Pain in the body - Pain in the soul
Activity-limiting pain and mental ill health - identification of modifiable factors that affect risk and prognosis
Pain in the body – Pain in the soul. Activity-limiting pain and mental ill health – identification of modifiable factors that affect risk and prognosis.
Long-term activity-limiting pain in the back and neck, and mental ill health – identification of modifiable factors that affect risk and prognosis.
Back and neck pain are very common causes of sick leave, and a significant source of reduced activity in workers as well as in the general population, especially in women, and comorbidity with mental illness is common, especially in women. Such co-morbidity affects negatively the chance to recover. Globally, back pain is the most common, and neck pain is the fourth most common reason for years lived with disabilities (YLDs). Nevertheless, factors of importance for risk and prognosis are poorly studied.
To increase the knowledge of long-term activity-limiting pain in the neck/back with or without simultaneous mental illness. Specific aims are to study the importance of modifiable work and lifestyle factors such as physical stress at work, work-related psychosocial environment, smoking, physical activity, alcohol consumption and diet, in the transition from occasional neck / back problems into long-term activity-limiting pain and for persons with long-term activity-limiting neck/back pain to recover.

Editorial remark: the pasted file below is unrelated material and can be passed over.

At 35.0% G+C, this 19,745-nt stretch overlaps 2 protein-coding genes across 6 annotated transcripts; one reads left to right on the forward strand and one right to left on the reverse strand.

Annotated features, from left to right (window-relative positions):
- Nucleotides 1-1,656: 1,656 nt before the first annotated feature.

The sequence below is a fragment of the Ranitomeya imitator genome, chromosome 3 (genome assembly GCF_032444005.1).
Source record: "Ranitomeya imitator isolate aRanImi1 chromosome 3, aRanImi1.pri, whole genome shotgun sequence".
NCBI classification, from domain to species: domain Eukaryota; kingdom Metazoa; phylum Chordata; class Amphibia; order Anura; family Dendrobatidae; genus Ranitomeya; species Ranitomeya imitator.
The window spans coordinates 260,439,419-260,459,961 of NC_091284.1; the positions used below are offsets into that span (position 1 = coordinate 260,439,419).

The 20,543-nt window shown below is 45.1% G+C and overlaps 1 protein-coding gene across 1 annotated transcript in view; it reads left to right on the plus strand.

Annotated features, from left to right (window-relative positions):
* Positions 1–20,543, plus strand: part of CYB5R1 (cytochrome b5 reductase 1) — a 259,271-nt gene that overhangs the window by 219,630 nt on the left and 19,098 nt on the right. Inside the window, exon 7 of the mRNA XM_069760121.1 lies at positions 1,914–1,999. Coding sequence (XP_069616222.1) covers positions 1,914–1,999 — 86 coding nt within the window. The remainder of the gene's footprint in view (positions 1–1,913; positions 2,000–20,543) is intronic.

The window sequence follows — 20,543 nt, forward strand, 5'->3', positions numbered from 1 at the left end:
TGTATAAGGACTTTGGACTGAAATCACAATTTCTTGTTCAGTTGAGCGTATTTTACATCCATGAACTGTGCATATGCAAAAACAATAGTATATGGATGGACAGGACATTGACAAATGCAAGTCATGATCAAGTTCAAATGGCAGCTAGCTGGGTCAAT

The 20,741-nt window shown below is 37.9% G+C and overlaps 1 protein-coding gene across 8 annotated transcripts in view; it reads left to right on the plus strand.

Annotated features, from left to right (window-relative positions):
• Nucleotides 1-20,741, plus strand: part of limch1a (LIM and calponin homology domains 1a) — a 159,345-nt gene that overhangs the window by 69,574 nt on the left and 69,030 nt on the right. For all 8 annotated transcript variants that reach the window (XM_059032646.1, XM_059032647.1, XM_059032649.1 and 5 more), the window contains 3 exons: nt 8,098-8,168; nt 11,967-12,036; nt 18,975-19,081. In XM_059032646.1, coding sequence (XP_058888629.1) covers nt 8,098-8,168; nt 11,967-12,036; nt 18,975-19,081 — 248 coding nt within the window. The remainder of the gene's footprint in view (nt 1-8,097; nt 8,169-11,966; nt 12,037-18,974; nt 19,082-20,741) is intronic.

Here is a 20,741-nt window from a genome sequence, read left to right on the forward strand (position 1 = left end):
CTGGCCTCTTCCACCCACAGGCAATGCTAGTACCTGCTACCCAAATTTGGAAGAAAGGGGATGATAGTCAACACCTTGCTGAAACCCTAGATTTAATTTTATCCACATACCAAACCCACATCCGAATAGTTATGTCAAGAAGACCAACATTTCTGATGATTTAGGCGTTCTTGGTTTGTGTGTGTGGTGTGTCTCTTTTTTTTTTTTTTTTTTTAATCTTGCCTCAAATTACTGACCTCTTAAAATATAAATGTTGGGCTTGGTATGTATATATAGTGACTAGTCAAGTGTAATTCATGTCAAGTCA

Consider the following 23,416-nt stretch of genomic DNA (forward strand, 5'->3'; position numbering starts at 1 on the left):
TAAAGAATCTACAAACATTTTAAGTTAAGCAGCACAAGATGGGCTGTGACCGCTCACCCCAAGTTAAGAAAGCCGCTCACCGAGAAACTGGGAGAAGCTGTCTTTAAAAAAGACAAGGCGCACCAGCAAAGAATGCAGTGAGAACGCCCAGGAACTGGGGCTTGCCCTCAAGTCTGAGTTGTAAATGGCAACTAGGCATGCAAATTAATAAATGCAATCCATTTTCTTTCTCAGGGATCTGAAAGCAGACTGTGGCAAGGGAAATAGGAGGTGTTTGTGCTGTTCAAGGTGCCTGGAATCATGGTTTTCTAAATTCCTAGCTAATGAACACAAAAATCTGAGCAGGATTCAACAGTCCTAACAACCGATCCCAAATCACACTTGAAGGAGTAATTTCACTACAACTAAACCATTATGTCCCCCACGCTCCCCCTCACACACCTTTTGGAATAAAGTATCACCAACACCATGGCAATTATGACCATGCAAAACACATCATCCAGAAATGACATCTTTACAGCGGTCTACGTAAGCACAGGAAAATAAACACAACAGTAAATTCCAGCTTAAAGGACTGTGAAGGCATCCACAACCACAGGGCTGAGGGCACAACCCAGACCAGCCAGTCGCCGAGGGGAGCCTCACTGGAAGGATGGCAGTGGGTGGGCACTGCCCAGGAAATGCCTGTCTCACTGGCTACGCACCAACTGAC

Longitudinal analyses based on data from the Stockholm Public Health Cohort in which approximately 100,000 individuals (18–84 years) were followed with repeated measurements from 2002 to 2014, and data from two cohorts of patients (n = 1620, 18–70 years) who participated in two of our randomised controlled trials, each with a 12-month follow-up period.
The project has good feasibility to identifying and improving knowledge about important modifiable factors that affect the development of, and recovery from, long-term and activity-limiting pain in the back and neck. In addition, the project is expected to provide important knowledge of the importance of comorbidity with mental illness for such disorders. These results may then be used in primary and secondary prevention for these disorders at workplaces.
Professor Eva Skillgate – Primary Investigator, Research group leader for Musculoskeletal & Sports Injury Epidemiology Center, firstname.lastname@example.org